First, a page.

It might be cold and dark and wet and grey and damp and really not a lot of fun but there are still plenty of things you can be doing in your garden. Others have more detailed suggestions (see end of article) but I have a few to offer.
If you spend a lot of November sweeping up leaves and putting them in your garden waste bin then you are missing out on the best soil conditioner you can get your hands on and what’s more it is free. So last year I made a leafmould cage at a client’s garden and this year it was time to see what the harvest was looking like and I wasn’t disappointed.
Are you looking out of the window at the gloomy sky and the cold, wet weather and wondering what to do? Really? This is no time for lounging around there is work to be done people! OK, things do start to become a bit challenging but November is a really great time (when dodging the showers) to invest a bit of your time that will pay dividends next year.
Well it was back from the allotment with the last of the sweetcorn which to be honest wasn’t looking its best so what to do with it? After getting out the recipe books and flicking through we hit on Nigella’s Mexican inspired lasagne and wow it is really good and so easy.
Right it is Autumn and that means… lots of superb colour, long walks, wet grass and knowing that as nature starts to shut up shop for the year, there are still so many joys to find and that the wonders of winter are just around the corner before that new year starts again.
We were looking for something different to do with the last of the new potatoes when a recipe that used potatoes as pizza topping floated into vision. Potatoes… on top of pizza… really who on earth would come up with that? Ah, of course those wonderful people who invented pizza! So if you like pizza then you really must try Pizza con Patate.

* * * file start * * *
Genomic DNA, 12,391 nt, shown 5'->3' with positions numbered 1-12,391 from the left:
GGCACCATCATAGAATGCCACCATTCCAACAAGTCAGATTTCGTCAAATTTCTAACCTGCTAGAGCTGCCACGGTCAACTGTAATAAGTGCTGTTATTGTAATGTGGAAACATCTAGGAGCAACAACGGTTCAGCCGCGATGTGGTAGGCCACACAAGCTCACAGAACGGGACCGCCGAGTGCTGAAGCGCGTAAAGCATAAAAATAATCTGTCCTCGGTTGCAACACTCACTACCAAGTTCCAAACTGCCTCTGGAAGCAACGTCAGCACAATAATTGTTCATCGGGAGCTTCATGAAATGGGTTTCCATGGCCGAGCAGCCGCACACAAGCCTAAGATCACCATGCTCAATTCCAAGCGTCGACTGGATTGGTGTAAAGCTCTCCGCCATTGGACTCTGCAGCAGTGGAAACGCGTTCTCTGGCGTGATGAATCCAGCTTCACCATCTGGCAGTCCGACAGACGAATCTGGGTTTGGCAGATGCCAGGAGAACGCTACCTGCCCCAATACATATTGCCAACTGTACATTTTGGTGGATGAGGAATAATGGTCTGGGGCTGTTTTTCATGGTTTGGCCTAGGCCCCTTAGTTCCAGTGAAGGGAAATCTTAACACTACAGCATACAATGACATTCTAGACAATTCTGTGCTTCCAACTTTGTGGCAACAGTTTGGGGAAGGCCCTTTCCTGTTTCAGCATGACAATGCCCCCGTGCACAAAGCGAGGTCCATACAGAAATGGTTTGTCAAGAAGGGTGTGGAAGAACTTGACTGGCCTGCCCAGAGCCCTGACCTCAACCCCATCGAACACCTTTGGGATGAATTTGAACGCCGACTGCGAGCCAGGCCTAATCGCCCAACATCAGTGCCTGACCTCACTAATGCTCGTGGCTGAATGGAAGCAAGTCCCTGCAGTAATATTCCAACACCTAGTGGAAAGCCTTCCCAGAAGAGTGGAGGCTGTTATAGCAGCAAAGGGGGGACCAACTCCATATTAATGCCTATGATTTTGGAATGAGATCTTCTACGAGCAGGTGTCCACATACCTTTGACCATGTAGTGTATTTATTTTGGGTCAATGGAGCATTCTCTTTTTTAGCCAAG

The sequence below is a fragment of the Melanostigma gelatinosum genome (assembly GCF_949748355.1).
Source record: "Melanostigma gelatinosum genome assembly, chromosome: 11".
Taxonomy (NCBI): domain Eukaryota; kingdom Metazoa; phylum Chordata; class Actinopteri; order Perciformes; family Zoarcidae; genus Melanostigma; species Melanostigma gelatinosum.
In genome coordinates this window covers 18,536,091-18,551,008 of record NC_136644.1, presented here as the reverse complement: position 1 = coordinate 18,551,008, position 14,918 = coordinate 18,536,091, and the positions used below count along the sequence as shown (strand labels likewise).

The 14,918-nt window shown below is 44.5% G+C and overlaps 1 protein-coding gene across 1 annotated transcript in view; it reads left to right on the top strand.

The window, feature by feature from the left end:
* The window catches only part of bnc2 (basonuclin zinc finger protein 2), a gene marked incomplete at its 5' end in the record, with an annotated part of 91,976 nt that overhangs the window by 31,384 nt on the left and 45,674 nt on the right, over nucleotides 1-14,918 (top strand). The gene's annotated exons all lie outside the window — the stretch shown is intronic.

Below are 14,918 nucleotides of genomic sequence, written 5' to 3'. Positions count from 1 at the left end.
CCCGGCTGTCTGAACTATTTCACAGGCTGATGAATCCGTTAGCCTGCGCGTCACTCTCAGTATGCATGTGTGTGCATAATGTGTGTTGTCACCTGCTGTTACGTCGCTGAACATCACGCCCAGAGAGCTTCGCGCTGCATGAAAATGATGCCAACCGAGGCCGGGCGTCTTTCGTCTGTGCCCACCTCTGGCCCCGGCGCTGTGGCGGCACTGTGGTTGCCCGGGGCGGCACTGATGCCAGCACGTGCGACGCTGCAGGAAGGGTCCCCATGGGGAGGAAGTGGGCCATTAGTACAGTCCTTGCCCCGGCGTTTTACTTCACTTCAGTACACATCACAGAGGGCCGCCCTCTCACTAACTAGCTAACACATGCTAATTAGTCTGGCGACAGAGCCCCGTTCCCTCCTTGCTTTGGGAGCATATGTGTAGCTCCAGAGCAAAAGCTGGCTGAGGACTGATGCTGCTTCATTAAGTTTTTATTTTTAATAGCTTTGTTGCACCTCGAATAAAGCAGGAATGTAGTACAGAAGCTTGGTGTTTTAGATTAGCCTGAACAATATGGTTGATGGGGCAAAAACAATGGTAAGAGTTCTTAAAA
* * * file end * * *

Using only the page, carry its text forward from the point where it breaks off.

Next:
Every garden should be re-visited to see how it changes but the gardens at Broughton Grange in North Oxfordshire should be visited again and again and again. It has that feeling that no matter whenever you turn up, you just know there is going to be something really quite different to see and that is what makes it special. It was our first visit but it definitely won’t be our last… this is my postcard from Broughton Grange…
September is my favourite month – the summer still lingers but clearly Autumn is on its way. The leaves are starting to fall and the sun rises later but after your month off in August now is a good time plan any Autumn work (paths, edges, new borders). In other words… plenty to be doing and plenty to be enjoying.
With the heat of mid-summer hopefully behind us, August is a time to enjoy those longer warmer evenings in your garden or at the allotment. Whether it is a session tackling those pesky weeds or just sitting down with a glass of wine and watching nature go by whilst the sun goes down, the only thing you really need to do is enjoy this time.
I kept coming across patches of fine brown stuff around the base of plants in some of the gardens and the owners told me they are coffee grounds – they help to “improve” their plants. Now I had heard about the wonders of coffee grounds before but I had also come across a few notes of caution so I wanted to find out whether or not used coffee grounds were good or bad for your plants. And the answer is, they are bad. So why are used coffee grounds bad for your plants?